One or more of the CNA companies provide the products and/or services described. The information is intended to present a general overview for illustrative purposes only. It is not intended to constitute a binding contract. Please remember that only the relevant insurance policy can provide the actual terms, coverages, amounts, conditions and exclusions for an insured. All products and services may not be available in all states and may be subject to change without notice. “CNA” is a service mark registered by CNA Financial Corporation with the United States Patent and Trademark Office. Certain CNA Financial Corporation subsidiaries use the “CNA” service mark in connection with insurance underwriting and claims activities. Copyright © 2017 CNA. All rights reserved.
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This article was produced by the R&I Brand Studio, a unit of the advertising department of Risk & Insurance, in collaboration with CNA. The editorial staff of Risk & Insurance had no role in its preparation.




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Cyber Resilience

No, Seriously. You Need a Comprehensive Cyber Incident Response Plan Before It’s Too Late.

Awareness of cyber risk is increasing, but some companies may be neglecting to prepare adequate response plans that could save them millions. 
By: | June 1, 2018 • 7 min read

To minimize the financial and reputational damage from a cyber attack, it is absolutely critical that businesses have a cyber incident response plan.

“Sadly, not all yet do,” said David Legassick, head of life sciences, tech and cyber, CNA Hardy.

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In the event of a breach, a company must be able to quickly identify and contain the problem, assess the level of impact, communicate internally and externally, recover where possible any lost data or functionality needed to resume business operations and act quickly to manage potential reputational risk.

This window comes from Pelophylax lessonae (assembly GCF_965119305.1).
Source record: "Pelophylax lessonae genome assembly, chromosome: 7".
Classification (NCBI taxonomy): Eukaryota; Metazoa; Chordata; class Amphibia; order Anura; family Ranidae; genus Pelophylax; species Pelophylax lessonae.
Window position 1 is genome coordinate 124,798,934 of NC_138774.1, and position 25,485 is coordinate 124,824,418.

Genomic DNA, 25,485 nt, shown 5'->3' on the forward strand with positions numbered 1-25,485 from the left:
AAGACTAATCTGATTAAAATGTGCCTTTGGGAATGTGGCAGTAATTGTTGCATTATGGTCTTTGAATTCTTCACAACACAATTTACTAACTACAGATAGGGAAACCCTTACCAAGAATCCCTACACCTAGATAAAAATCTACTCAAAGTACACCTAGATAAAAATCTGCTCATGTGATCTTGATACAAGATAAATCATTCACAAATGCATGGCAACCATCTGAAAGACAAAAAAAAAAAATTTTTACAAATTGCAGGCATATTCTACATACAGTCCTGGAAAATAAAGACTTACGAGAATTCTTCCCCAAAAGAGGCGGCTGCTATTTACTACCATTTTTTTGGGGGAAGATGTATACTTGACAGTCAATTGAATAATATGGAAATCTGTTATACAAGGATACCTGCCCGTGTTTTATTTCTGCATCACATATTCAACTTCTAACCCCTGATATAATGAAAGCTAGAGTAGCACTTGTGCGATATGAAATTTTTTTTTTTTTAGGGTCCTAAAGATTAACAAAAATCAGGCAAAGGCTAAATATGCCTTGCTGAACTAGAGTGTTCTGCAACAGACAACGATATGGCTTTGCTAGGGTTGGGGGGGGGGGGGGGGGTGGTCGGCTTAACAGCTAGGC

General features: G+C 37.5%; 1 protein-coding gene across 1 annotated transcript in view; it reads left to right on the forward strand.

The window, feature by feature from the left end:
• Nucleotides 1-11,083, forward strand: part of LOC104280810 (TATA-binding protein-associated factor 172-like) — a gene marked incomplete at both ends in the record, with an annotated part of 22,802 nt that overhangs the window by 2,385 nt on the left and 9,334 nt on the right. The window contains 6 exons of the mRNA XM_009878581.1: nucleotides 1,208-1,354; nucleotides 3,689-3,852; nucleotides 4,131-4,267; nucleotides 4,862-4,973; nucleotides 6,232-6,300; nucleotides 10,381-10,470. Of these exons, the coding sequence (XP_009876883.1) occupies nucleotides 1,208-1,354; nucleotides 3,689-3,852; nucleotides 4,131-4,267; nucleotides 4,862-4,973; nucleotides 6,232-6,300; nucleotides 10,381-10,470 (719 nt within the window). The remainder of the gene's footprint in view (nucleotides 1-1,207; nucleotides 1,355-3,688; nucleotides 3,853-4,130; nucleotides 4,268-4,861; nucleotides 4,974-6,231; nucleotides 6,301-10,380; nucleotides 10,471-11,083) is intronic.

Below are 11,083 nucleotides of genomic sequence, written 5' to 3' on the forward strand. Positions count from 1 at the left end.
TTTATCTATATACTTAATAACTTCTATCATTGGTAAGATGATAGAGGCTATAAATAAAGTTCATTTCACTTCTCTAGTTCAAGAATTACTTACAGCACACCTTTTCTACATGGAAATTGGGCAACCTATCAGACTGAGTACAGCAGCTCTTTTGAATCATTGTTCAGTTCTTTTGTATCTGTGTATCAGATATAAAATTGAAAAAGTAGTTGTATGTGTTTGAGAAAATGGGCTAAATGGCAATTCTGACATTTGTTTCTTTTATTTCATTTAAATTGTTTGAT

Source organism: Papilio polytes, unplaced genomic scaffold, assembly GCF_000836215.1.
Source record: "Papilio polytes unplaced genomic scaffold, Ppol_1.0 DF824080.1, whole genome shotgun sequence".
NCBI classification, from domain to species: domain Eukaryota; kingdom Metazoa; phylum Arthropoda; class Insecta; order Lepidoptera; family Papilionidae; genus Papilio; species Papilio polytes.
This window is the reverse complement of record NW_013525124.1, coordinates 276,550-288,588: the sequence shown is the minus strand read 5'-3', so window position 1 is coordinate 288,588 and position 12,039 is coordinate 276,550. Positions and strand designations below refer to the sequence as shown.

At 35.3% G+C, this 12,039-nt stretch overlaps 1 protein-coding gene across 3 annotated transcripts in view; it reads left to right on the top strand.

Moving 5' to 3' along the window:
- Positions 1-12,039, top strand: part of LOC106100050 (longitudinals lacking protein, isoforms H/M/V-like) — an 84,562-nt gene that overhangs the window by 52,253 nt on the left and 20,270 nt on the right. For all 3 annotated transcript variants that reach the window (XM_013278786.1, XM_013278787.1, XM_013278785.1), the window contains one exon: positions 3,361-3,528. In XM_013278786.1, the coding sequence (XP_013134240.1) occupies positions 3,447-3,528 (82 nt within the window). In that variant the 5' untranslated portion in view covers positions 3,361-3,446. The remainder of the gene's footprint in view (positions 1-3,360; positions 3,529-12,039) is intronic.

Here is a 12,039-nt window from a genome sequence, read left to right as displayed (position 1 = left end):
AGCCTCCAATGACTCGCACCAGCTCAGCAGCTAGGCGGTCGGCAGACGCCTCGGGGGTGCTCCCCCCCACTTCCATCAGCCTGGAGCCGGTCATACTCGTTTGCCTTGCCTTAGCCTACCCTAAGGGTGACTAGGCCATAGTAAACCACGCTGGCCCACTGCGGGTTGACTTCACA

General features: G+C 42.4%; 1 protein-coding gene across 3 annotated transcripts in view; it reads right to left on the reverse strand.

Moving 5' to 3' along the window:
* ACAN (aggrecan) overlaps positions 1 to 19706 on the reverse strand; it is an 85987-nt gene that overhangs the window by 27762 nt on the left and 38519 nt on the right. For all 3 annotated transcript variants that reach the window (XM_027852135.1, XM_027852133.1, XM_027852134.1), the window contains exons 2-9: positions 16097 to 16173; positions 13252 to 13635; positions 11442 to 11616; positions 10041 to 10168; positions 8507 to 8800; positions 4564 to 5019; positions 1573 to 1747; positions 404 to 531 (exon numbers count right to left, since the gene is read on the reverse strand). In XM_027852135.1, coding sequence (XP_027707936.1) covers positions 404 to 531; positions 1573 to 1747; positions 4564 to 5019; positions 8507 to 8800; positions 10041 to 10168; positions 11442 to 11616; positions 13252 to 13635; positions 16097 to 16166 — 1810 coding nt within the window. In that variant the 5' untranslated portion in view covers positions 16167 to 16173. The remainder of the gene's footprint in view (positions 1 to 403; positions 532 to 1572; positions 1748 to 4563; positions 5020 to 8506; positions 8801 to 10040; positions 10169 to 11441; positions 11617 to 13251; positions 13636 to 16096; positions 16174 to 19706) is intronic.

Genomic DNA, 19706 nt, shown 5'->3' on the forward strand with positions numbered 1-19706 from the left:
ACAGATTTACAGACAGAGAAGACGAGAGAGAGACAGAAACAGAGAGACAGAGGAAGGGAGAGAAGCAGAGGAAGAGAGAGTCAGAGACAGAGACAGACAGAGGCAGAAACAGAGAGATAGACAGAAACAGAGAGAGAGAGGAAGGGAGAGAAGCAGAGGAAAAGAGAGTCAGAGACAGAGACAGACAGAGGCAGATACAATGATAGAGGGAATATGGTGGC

This can only be achieved with help from the right external experts and the design and practice of a well-honed internal response.

The first step a company must take, said Legassick, is to understand its cyber exposures through asset identification, classification, risk assessment and protection measures, both technological and human.

According to Raf Sanchez, international breach response manager, Beazley, cyber-response plans should be flexible and applicable to a wide range of incidents, “not just a list of consecutive steps.”

They also should bring together key stakeholders and specify end goals.

Jason J. Hogg, CEO, Aon Cyber Solutions

With bad actors becoming increasingly sophisticated and often acting in groups, attack vectors can hit companies from multiple angles simultaneously, meaning a holistic approach is essential, agreed Jason J. Hogg, CEO, Aon Cyber Solutions.

“Collaboration is key — you have to take silos down and work in a cross-functional manner.”

This means assembling a response team including individuals from IT, legal, operations, risk management, HR, finance and the board — each of whom must be well drilled in their responsibilities in the event of a breach.

“You can’t pick your players on the day of the game,” said Hogg. “Response times are critical, so speed and timing are of the essence. You should also have a very clear communication plan to keep the CEO and board of directors informed of recommended courses of action and timing expectations.”